Now what is thus spoken of God in general, is by Paul particularly applied unto the Son, Col. i. 16, 17. “ All things were created by him, and for him, and he is before all things, and by him all things consist. He did not only make all things, as we have declared, and that for himself and his own glory, but also he continues the head of them; so that by him, and by his power, they consist, are preserved in their present state and condition, kept from dissolution, in their singular existence, and in a consistency among themselves.
And the reason hereof is taken, first, from the limited, finite, dependent condition of the creation, and the absolute necessity that it should be so. It is utterly impossible and repugnant to the very nature and being of God, that he should make, create, or produce any thing without himself, that should have either a self-subsistence, or a self-sufficiency, or be independent on Vol. III.
himself. All these are natural and essential properties of the divine nature; where they are, there is God, so that no creature can be made partaker of them: where we name a creature, we name that which hath a derived and dependent being. And that which cannot subsist in and by itself, cannot thus act.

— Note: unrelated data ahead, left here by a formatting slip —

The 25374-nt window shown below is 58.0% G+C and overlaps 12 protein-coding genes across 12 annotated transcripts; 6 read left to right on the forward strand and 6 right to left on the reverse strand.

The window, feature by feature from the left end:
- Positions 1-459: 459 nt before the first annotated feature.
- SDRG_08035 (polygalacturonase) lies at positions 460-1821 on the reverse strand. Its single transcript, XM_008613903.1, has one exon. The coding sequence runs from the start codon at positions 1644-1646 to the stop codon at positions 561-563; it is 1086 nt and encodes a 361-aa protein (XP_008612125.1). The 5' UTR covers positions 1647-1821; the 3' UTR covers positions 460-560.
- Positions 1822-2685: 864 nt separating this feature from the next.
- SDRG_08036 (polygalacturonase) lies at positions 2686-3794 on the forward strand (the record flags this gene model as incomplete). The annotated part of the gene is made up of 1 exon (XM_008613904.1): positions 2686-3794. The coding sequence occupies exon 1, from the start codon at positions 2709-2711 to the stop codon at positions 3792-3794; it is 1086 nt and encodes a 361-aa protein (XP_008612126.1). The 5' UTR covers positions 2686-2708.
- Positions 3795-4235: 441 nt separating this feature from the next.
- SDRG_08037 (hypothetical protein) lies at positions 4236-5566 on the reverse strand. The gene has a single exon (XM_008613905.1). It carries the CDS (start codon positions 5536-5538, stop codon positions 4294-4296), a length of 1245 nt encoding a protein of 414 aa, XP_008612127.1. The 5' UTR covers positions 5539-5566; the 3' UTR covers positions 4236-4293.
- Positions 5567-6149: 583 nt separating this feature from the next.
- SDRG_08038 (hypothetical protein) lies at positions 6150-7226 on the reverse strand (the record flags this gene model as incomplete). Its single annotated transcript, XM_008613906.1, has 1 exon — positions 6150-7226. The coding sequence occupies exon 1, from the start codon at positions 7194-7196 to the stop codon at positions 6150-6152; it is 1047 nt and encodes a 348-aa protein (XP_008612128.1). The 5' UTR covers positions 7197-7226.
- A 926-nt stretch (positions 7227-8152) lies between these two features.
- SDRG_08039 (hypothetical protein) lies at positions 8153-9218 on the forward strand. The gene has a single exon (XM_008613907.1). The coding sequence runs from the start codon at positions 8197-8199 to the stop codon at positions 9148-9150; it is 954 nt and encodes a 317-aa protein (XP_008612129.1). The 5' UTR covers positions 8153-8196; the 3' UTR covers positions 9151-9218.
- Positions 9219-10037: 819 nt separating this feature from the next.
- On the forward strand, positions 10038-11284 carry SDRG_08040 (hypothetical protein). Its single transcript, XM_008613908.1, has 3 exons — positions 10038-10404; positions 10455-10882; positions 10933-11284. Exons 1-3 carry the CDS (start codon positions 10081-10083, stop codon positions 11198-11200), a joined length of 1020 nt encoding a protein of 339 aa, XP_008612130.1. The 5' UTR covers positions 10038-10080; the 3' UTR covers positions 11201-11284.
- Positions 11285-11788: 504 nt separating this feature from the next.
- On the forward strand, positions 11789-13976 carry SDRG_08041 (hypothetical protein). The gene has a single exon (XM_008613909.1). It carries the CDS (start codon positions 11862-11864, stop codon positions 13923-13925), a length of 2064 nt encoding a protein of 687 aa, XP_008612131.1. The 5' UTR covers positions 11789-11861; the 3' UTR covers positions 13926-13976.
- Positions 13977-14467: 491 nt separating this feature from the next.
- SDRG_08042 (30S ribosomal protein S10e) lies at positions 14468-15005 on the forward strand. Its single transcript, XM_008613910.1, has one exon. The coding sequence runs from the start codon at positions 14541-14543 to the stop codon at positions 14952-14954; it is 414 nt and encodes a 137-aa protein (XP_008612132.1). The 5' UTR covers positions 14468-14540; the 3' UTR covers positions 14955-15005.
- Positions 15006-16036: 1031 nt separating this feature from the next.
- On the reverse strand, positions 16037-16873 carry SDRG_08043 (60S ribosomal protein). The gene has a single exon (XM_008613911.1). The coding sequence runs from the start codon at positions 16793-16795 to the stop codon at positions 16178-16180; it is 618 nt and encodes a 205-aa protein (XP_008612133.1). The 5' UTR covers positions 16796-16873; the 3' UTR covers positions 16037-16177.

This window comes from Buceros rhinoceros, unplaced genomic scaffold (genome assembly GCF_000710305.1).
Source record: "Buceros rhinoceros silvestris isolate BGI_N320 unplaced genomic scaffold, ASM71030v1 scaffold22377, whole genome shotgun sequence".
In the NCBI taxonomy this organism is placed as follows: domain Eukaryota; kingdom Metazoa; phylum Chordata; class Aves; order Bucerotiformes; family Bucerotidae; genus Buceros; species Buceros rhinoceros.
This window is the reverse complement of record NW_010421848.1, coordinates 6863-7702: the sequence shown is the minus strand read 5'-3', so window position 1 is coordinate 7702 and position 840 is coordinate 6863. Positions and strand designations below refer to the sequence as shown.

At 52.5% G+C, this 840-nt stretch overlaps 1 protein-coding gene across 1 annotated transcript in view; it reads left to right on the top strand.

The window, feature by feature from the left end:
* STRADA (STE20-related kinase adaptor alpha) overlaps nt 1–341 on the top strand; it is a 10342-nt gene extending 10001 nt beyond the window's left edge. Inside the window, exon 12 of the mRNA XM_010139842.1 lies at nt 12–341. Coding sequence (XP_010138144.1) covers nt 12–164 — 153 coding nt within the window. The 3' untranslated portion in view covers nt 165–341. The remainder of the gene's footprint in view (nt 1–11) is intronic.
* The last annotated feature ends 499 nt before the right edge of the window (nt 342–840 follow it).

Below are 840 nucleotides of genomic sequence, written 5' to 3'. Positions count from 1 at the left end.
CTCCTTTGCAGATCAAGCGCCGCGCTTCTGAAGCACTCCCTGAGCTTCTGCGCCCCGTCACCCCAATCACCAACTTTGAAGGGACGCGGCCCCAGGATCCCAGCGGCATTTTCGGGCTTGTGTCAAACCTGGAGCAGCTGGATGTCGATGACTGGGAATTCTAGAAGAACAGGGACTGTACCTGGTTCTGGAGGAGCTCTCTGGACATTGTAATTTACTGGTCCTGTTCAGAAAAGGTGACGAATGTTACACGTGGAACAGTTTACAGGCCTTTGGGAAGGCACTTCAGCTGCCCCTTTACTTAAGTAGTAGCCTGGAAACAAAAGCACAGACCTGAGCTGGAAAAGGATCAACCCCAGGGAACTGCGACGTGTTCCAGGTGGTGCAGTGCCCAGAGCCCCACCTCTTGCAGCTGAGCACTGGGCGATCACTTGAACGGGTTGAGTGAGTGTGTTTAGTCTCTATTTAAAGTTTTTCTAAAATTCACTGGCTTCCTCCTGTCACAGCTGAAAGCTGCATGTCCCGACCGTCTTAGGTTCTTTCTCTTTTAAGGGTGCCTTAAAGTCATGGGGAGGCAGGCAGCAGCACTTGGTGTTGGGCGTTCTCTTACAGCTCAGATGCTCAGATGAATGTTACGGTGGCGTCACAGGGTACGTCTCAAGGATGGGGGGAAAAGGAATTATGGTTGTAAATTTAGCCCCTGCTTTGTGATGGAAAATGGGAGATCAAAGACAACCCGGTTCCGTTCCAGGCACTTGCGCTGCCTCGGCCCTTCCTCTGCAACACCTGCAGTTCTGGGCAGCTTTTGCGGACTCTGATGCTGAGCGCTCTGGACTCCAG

Secondly, The energetical efficacy of God's providence, joined with his infinite wisdom in caring for the works of his own hands, the product of his power, requires that it should be so. He worketh yet. He did not create the world, to leave it to an uncertain event; to stand by, and to see what would become of it, to see whether it would return to its primitive nothing, of which cask it always smells strongly; or how it would be tossed up and down by the adverse and contrary qualities, which were implanted in the several parts of it. But the same power and wisdom that produced it, doth still accompany it, powerfully piercing through every parcel and particle of it. To fancy a providence in God, without a continual energetical operation, or a wisdom without a constant care, inspection and oversight of the works of his hands, is not to have apprehensions of the living God, but to erect an idol in our own imaginations.